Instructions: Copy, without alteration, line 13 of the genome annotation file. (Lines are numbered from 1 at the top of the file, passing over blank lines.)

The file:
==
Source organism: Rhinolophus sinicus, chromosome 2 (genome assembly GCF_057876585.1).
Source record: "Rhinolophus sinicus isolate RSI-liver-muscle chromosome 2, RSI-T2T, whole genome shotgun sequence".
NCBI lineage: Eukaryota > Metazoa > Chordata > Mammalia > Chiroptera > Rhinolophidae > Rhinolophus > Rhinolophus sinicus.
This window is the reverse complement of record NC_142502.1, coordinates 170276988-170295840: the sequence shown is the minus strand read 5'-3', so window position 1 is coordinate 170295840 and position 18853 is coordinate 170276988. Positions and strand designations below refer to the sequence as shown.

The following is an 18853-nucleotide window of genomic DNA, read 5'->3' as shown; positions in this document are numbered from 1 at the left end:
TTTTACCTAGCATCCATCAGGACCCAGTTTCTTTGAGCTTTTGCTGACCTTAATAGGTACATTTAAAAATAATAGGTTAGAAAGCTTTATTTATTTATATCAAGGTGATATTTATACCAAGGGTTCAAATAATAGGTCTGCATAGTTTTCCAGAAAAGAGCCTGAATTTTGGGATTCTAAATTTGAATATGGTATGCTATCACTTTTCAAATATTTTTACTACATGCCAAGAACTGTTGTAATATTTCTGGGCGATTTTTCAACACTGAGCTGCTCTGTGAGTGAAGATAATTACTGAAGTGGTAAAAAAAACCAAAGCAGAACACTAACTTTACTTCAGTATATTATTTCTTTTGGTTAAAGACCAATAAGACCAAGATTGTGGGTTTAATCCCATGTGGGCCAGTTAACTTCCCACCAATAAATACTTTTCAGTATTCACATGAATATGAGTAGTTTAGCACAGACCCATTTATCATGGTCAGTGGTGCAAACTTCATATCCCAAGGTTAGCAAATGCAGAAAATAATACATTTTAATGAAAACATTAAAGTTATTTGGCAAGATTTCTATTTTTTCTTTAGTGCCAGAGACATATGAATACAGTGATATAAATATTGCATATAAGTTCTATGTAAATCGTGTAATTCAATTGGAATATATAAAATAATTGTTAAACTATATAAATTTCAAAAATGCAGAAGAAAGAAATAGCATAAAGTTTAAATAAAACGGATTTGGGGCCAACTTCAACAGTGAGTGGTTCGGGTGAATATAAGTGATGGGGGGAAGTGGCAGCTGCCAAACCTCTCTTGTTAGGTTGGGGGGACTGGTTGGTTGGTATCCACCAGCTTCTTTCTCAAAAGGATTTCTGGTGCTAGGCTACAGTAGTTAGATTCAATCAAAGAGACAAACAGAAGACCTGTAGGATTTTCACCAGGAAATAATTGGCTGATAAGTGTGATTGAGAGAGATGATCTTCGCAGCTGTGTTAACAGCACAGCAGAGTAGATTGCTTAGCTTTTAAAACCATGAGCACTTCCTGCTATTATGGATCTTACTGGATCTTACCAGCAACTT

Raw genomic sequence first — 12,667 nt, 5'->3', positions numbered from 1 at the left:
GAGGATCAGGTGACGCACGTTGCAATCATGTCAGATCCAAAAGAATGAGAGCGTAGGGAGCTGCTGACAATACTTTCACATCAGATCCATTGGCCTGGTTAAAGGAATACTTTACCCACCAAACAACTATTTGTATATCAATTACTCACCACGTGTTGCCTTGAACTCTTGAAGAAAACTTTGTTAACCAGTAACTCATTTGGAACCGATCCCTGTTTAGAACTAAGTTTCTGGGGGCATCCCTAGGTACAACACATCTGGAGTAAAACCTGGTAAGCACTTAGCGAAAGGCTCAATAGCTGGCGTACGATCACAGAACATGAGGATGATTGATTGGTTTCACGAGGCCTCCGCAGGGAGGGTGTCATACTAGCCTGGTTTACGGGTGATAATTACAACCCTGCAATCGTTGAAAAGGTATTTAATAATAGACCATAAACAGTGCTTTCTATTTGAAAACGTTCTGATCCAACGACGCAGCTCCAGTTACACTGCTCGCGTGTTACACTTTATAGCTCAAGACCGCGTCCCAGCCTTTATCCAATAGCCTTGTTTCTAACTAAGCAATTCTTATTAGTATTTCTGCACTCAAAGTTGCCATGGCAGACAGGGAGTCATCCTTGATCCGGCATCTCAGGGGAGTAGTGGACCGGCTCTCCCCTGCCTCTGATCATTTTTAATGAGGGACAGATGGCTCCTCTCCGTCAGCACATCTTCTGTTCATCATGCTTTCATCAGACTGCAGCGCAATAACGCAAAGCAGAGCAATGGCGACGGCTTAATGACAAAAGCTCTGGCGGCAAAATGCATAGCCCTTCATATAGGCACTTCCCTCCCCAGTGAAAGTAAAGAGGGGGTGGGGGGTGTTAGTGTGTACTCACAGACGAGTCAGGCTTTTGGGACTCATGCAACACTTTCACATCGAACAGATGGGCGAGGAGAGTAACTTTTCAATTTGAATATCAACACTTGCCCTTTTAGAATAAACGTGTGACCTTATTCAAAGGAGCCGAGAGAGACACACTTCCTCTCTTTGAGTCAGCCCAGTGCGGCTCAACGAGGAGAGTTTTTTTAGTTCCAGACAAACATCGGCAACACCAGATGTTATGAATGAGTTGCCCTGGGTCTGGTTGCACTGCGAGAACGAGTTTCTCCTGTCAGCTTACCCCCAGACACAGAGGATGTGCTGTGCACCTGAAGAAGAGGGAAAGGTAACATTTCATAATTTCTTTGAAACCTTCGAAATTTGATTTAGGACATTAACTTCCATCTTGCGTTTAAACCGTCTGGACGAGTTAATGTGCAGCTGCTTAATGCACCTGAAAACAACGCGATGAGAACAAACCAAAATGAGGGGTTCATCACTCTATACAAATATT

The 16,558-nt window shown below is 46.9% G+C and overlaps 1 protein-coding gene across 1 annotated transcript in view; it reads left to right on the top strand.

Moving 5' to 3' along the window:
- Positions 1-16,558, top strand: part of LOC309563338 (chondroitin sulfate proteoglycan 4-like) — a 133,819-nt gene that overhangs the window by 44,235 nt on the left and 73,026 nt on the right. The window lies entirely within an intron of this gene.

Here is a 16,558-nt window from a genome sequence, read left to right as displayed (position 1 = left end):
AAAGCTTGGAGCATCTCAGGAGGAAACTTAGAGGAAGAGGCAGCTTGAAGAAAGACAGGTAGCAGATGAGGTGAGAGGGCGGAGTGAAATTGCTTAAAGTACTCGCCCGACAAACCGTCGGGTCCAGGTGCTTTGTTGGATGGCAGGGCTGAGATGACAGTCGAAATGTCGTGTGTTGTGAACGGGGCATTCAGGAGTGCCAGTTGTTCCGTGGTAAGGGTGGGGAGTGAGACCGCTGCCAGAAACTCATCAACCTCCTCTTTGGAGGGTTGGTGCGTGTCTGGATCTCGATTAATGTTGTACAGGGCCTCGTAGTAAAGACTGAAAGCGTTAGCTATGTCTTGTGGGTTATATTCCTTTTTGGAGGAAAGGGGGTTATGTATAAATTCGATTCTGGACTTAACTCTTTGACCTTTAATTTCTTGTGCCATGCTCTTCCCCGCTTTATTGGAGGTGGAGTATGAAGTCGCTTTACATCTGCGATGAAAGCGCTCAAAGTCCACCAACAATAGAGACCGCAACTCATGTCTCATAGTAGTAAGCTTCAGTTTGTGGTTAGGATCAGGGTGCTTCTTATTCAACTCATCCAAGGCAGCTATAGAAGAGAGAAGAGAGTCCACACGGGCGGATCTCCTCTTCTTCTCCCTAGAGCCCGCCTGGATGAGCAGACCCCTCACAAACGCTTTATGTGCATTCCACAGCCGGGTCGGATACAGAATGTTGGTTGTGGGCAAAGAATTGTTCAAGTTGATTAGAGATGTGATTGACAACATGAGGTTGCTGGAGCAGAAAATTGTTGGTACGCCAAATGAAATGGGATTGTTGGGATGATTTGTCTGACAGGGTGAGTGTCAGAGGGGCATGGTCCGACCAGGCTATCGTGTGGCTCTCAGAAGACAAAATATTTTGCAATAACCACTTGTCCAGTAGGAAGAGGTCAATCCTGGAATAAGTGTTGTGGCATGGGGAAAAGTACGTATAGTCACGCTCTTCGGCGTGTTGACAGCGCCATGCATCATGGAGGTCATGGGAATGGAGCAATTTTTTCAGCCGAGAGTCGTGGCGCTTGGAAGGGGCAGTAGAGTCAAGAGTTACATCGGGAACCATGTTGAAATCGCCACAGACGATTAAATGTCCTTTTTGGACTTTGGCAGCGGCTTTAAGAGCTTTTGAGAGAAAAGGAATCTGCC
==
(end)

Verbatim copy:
AAAGCTTGGAGCATCTCAGGAGGAAACTTAGAGGAAGAGGCAGCTTGAAGAAAGACAGGTAGCAGATGAGGTGAGAGGGCGGAGTGAAATTGCTTAAAGTACTCGCCCGACAAACCGTCGGGTCCAGGTGCTTTGTTGGATGGCAGGGCTGAGATGACAGTCGAAATGTCGTGTGTTGTGAACGGGGCATTCAGGAGTGCCAGTTGTTCCGTGGTAAGGGTGGGGAGTGAGACCGCTGCCAGAAACTCATCAACCTCCTCTTTGGAGGGTTGGTGCGTGTCTGGATCTCGATTAATGTTGTACAGGGCCTCGTAGTAAAGACTGAAAGCGTTAGCTATGTCTTGTGGGTTATATTCCTTTTTGGAGGAAAGGGGGTTATGTATAAATTCGATTCTGGACTTAACTCTTTGACCTTTAATTTCTTGTGCCATGCTCTTCCCCGCTTTATTGGAGGTGGAGTATGAAGTCGCTTTACATCTGCGATGAAAGCGCTCAAAGTCCACCAACAATAGAGACCGCAACTCATGTCTCATAGTAGTAAGCTTCAGTTTGTGGTTAGGATCAGGGTGCTTCTTATTCAACTCATCCAAGGCAGCTATAGAAGAGAGAAGAGAGTCCACACGGGCGGATCTCCTCTTCTTCTCCCTAGAGCCCGCCTGGATGAGCAGACCCCTCACAAACGCTTTATGTGCATTCCACAGCCGGGTCGGATACAGAATGTTGGTTGTGGGCAAAGAATTGTTCAAGTTGATTAGAGATGTGATTGACAACATGAGGTTGCTGGAGCAGAAAATTGTTGGTACGCCAAATGAAATGGGATTGTTGGGATGATTTGTCTGACAGGGTGAGTGTCAGAGGGGCATGGTCCGACCAGGCTATCGTGTGGCTCTCAGAAGACAAAATATTTTGCAATAACCACTTGTCCAGTAGGAAGAGGTCAATCCTGGAATAAGTGTTGTGGCATGGGGAAAAGTACGTATAGTCACGCTCTTCGGCGTGTTGACAGCGCCATGCATCATGGAGGTCATGGGAATGGAGCAATTTTTTCAGCCGAGAGTCGTGGCGCTTGGAAGGGGCAGTAGAGTCAAGAGTTACATCGGGAACCATGTTGAAATCGCCACAGACGATTAAATGTCCTTTTTGGACTTTGGCAGCGGCTTTAAGAGCTTTTGAGAGAAAAGGAATCTGCC